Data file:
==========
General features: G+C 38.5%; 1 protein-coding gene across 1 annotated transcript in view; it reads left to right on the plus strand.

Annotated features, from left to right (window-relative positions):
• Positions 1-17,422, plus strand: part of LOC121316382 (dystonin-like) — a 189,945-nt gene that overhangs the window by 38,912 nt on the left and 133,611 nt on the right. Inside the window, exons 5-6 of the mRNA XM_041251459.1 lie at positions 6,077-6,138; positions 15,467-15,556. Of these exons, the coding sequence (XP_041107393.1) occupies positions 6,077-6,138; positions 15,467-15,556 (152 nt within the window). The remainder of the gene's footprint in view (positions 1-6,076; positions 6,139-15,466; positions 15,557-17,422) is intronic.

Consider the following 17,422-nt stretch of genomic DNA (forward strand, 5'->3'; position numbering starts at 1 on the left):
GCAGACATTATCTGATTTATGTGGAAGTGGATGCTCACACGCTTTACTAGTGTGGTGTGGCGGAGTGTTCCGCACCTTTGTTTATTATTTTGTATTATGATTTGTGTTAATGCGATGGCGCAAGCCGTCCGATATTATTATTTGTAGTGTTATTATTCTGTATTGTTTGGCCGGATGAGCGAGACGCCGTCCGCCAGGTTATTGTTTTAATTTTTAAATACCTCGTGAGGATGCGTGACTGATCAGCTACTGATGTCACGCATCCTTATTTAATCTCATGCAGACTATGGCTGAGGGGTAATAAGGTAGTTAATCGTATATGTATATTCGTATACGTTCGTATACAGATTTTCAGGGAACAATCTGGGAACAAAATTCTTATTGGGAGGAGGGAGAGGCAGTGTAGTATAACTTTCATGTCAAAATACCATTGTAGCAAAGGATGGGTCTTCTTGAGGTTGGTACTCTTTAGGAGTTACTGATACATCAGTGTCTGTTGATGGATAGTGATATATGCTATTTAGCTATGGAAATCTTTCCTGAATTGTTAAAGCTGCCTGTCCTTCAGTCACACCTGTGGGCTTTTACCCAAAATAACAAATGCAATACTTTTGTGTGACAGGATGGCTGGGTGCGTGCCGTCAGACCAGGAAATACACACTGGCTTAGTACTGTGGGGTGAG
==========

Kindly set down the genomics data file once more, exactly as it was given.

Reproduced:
General features: G+C 38.5%; 1 protein-coding gene across 1 annotated transcript in view; it reads left to right on the plus strand.

Annotated features, from left to right (window-relative positions):
• Positions 1-17,422, plus strand: part of LOC121316382 (dystonin-like) — a 189,945-nt gene that overhangs the window by 38,912 nt on the left and 133,611 nt on the right. Inside the window, exons 5-6 of the mRNA XM_041251459.1 lie at positions 6,077-6,138; positions 15,467-15,556. Of these exons, the coding sequence (XP_041107393.1) occupies positions 6,077-6,138; positions 15,467-15,556 (152 nt within the window). The remainder of the gene's footprint in view (positions 1-6,076; positions 6,139-15,466; positions 15,557-17,422) is intronic.

Consider the following 17,422-nt stretch of genomic DNA (forward strand, 5'->3'; position numbering starts at 1 on the left):
GCAGACATTATCTGATTTATGTGGAAGTGGATGCTCACACGCTTTACTAGTGTGGTGTGGCGGAGTGTTCCGCACCTTTGTTTATTATTTTGTATTATGATTTGTGTTAATGCGATGGCGCAAGCCGTCCGATATTATTATTTGTAGTGTTATTATTCTGTATTGTTTGGCCGGATGAGCGAGACGCCGTCCGCCAGGTTATTGTTTTAATTTTTAAATACCTCGTGAGGATGCGTGACTGATCAGCTACTGATGTCACGCATCCTTATTTAATCTCATGCAGACTATGGCTGAGGGGTAATAAGGTAGTTAATCGTATATGTATATTCGTATACGTTCGTATACAGATTTTCAGGGAACAATCTGGGAACAAAATTCTTATTGGGAGGAGGGAGAGGCAGTGTAGTATAACTTTCATGTCAAAATACCATTGTAGCAAAGGATGGGTCTTCTTGAGGTTGGTACTCTTTAGGAGTTACTGATACATCAGTGTCTGTTGATGGATAGTGATATATGCTATTTAGCTATGGAAATCTTTCCTGAATTGTTAAAGCTGCCTGTCCTTCAGTCACACCTGTGGGCTTTTACCCAAAATAACAAATGCAATACTTTTGTGTGACAGGATGGCTGGGTGCGTGCCGTCAGACCAGGAAATACACACTGGCTTAGTACTGTGGGGTGAG